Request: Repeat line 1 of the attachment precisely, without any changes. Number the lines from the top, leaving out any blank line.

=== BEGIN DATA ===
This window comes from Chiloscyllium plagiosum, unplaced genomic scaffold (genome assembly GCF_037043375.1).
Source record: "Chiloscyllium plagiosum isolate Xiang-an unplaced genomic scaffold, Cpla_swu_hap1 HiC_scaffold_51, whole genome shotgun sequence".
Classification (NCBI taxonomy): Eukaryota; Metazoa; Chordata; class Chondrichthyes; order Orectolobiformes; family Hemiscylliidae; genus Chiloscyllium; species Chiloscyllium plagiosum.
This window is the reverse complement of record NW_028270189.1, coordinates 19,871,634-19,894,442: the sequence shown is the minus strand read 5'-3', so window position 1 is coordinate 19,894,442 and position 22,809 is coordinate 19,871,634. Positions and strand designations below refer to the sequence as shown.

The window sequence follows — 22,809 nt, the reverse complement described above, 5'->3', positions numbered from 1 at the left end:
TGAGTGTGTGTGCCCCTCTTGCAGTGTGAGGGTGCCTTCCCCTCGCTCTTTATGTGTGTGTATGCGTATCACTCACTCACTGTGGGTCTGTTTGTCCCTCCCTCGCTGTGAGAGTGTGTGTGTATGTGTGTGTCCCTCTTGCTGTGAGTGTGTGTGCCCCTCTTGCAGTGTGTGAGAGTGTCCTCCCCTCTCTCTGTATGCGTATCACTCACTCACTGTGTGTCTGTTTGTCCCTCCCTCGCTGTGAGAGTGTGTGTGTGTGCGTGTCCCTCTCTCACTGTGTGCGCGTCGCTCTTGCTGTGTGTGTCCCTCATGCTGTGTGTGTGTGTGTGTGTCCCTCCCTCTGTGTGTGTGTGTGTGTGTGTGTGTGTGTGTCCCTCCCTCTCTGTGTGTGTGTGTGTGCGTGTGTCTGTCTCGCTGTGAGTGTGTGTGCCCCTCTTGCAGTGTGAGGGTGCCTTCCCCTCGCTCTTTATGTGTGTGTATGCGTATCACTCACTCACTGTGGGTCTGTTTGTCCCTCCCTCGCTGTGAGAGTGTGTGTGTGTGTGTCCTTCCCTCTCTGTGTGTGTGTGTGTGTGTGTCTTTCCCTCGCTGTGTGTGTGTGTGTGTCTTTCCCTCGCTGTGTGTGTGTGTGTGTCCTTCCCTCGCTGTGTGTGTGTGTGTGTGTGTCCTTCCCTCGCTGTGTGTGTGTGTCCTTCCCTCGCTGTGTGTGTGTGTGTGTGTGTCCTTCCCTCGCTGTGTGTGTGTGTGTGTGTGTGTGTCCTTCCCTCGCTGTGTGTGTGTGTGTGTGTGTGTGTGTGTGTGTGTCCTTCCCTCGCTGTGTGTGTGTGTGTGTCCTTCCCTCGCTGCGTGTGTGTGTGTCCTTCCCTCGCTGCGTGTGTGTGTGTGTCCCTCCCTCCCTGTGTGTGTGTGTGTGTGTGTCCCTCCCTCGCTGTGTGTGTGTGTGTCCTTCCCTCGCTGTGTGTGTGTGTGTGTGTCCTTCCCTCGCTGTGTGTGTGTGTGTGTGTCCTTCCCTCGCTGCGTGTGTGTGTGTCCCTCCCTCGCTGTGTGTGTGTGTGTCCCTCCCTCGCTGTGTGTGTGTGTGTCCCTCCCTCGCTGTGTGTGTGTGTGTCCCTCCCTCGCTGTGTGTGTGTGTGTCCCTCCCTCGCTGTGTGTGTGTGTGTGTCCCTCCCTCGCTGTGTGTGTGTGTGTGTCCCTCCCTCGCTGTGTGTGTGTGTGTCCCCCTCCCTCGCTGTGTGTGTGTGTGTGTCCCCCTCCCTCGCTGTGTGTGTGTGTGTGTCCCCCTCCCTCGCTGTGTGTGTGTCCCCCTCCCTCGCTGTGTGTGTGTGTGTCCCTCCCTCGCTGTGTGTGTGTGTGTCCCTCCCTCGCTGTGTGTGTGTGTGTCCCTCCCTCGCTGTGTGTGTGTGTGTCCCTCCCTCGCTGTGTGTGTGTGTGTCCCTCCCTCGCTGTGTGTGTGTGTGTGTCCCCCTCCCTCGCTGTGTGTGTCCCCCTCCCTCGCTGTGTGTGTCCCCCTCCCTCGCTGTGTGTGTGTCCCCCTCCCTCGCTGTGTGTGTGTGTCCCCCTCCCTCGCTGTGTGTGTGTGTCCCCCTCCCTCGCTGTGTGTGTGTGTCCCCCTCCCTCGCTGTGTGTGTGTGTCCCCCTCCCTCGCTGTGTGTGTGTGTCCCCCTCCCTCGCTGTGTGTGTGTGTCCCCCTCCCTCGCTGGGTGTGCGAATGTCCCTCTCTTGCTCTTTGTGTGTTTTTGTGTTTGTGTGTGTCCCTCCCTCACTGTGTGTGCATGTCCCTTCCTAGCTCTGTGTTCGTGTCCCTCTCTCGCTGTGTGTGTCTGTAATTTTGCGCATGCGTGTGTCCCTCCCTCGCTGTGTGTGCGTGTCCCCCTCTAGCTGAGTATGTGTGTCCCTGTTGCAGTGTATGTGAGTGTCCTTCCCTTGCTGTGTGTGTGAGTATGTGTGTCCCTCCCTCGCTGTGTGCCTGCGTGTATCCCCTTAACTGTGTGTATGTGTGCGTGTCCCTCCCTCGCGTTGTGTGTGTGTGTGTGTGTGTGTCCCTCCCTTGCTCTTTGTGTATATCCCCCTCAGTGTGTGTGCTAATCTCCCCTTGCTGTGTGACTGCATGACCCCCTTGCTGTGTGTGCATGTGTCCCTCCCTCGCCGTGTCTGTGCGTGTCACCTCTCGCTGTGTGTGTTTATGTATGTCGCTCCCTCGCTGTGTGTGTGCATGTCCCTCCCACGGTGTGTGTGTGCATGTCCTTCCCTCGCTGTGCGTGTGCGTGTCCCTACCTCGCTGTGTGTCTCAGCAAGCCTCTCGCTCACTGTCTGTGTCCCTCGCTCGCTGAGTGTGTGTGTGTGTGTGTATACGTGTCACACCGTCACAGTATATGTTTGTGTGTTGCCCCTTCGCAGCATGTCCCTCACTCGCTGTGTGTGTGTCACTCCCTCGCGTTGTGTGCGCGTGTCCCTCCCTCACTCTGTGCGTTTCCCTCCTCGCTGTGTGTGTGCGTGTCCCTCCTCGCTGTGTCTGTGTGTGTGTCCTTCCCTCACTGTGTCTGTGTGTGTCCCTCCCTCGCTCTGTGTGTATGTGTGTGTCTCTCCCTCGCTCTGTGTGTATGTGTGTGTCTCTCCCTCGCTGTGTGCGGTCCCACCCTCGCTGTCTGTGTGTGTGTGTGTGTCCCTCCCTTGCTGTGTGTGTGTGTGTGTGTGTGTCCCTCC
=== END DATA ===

This window comes from Chiloscyllium plagiosum, unplaced genomic scaffold (genome assembly GCF_037043375.1).